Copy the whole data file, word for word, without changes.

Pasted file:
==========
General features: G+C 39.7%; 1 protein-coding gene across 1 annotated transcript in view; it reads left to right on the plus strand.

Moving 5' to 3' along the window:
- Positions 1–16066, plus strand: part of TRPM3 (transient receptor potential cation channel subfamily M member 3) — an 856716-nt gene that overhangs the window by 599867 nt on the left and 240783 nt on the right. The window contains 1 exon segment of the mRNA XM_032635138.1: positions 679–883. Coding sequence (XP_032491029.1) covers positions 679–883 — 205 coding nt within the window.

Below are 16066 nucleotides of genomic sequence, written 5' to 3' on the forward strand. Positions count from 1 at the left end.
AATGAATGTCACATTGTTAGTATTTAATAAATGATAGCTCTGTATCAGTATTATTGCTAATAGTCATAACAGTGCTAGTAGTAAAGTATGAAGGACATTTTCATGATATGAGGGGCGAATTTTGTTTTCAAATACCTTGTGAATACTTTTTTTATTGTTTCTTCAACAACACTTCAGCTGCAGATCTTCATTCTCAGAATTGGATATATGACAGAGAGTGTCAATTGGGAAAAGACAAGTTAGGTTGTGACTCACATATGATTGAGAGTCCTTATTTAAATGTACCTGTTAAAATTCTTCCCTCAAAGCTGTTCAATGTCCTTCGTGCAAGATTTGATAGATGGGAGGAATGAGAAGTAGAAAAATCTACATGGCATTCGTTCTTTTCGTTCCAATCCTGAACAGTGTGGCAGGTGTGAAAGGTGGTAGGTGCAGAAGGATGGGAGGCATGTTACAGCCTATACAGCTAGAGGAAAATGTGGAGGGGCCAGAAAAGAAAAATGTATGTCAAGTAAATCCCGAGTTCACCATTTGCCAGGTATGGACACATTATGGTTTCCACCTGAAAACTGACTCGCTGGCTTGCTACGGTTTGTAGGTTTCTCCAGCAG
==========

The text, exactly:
General features: G+C 39.7%; 1 protein-coding gene across 1 annotated transcript in view; it reads left to right on the plus strand.

Moving 5' to 3' along the window:
- Positions 1–16066, plus strand: part of TRPM3 (transient receptor potential cation channel subfamily M member 3) — an 856716-nt gene that overhangs the window by 599867 nt on the left and 240783 nt on the right. The window contains 1 exon segment of the mRNA XM_032635138.1: positions 679–883. Coding sequence (XP_032491029.1) covers positions 679–883 — 205 coding nt within the window.

Below are 16066 nucleotides of genomic sequence, written 5' to 3' on the forward strand. Positions count from 1 at the left end.
AATGAATGTCACATTGTTAGTATTTAATAAATGATAGCTCTGTATCAGTATTATTGCTAATAGTCATAACAGTGCTAGTAGTAAAGTATGAAGGACATTTTCATGATATGAGGGGCGAATTTTGTTTTCAAATACCTTGTGAATACTTTTTTTATTGTTTCTTCAACAACACTTCAGCTGCAGATCTTCATTCTCAGAATTGGATATATGACAGAGAGTGTCAATTGGGAAAAGACAAGTTAGGTTGTGACTCACATATGATTGAGAGTCCTTATTTAAATGTACCTGTTAAAATTCTTCCCTCAAAGCTGTTCAATGTCCTTCGTGCAAGATTTGATAGATGGGAGGAATGAGAAGTAGAAAAATCTACATGGCATTCGTTCTTTTCGTTCCAATCCTGAACAGTGTGGCAGGTGTGAAAGGTGGTAGGTGCAGAAGGATGGGAGGCATGTTACAGCCTATACAGCTAGAGGAAAATGTGGAGGGGCCAGAAAAGAAAAATGTATGTCAAGTAAATCCCGAGTTCACCATTTGCCAGGTATGGACACATTATGGTTTCCACCTGAAAACTGACTCGCTGGCTTGCTACGGTTTGTAGGTTTCTCCAGCAG